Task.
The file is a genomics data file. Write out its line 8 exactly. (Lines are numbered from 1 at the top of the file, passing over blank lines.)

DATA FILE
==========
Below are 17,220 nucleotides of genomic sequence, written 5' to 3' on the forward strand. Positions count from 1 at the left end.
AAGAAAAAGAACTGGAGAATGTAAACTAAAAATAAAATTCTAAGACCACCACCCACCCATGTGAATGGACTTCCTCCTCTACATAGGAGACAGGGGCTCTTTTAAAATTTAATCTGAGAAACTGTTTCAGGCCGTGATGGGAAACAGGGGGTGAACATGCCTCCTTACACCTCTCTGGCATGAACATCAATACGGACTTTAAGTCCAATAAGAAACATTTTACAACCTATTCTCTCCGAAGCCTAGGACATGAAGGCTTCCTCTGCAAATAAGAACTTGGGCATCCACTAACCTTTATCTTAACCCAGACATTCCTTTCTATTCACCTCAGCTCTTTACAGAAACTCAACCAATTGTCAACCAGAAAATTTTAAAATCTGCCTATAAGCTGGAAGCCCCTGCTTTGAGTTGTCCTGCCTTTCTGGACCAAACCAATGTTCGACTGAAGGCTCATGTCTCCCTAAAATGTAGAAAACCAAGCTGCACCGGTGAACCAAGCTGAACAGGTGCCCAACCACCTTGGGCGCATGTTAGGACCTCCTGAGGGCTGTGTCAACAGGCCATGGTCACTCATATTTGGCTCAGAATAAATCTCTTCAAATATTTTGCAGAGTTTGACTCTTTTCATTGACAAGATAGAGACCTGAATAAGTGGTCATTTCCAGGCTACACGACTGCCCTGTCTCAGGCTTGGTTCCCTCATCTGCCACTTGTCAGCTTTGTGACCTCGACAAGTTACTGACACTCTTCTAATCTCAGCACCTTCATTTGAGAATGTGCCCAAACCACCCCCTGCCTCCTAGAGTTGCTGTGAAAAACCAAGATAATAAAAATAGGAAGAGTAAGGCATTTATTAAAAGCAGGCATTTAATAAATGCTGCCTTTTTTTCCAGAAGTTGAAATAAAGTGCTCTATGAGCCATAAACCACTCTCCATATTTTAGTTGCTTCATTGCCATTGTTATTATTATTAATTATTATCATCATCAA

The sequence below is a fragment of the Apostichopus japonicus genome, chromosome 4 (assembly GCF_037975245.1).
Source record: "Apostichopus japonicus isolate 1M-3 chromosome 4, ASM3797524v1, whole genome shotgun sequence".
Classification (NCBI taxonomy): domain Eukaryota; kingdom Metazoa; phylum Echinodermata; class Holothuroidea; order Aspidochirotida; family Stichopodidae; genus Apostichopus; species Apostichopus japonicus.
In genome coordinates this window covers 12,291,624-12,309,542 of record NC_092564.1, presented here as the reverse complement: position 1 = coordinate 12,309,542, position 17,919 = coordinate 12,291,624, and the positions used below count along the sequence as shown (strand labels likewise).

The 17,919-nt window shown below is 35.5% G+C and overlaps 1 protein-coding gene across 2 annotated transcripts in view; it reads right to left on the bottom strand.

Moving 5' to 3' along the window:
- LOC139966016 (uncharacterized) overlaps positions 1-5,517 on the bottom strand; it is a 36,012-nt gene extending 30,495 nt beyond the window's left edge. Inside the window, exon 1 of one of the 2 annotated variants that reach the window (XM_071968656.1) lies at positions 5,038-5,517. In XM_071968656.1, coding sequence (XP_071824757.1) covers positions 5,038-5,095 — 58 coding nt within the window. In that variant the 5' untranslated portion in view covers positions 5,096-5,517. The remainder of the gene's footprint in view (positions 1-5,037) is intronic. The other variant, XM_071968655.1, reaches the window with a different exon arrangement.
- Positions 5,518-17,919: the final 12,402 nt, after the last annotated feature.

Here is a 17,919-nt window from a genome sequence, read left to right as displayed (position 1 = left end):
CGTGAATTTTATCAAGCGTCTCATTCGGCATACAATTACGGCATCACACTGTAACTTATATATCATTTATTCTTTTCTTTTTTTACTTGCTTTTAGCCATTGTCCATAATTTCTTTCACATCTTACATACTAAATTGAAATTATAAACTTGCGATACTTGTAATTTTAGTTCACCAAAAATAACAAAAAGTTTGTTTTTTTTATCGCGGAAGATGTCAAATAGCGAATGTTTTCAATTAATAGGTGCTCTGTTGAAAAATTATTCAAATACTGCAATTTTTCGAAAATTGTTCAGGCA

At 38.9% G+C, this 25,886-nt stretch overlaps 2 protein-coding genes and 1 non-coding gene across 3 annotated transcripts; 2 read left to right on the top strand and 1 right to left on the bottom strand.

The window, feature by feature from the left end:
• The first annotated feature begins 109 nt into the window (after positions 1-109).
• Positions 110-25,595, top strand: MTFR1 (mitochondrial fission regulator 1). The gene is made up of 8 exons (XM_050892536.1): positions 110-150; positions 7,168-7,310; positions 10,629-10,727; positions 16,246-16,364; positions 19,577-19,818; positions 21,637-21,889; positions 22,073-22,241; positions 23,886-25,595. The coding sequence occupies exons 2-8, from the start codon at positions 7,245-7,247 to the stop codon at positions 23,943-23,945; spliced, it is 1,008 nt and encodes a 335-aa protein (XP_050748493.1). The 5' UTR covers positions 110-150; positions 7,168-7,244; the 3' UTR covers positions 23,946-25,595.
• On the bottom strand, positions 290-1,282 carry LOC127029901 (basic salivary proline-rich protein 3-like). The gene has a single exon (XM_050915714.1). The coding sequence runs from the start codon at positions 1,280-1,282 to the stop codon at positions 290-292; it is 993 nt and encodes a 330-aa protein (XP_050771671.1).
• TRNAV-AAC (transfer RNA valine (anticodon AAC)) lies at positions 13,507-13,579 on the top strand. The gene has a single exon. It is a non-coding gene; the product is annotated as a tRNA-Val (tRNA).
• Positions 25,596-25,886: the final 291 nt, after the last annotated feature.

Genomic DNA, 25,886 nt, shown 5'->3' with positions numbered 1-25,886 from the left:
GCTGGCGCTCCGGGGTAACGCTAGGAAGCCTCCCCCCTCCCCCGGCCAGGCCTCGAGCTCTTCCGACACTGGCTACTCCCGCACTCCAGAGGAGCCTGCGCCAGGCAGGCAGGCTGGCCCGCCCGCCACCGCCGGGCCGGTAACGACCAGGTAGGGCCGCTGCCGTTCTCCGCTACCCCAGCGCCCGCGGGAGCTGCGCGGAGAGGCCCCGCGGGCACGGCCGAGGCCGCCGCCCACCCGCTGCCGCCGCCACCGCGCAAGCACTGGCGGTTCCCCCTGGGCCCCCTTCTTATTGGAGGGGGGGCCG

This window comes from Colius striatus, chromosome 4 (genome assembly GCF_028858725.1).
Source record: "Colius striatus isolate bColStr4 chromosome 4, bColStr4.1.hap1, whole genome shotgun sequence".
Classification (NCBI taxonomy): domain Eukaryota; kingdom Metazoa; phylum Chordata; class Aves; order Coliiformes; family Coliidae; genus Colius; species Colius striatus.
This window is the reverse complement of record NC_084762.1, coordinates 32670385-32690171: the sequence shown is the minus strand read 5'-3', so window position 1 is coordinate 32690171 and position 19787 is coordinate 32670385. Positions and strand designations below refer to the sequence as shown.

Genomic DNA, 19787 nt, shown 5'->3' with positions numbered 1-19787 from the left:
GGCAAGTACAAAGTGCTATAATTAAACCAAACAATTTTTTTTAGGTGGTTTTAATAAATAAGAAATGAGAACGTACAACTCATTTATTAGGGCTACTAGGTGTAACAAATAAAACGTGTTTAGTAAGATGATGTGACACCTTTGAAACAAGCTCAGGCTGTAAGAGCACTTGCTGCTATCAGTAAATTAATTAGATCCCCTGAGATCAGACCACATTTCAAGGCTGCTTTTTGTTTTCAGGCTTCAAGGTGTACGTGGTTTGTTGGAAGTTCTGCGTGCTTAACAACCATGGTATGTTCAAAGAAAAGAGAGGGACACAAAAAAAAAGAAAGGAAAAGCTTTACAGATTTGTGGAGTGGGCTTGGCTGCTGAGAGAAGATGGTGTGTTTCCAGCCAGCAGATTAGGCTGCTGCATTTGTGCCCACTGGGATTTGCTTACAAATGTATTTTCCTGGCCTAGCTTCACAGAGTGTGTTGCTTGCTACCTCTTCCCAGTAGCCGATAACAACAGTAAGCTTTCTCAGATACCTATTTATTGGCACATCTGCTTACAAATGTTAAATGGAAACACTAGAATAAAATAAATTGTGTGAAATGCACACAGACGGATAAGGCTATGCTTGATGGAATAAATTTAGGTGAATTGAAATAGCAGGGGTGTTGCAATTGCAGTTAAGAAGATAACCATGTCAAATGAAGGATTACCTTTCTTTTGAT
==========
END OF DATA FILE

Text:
Moving 5' to 3' along the window: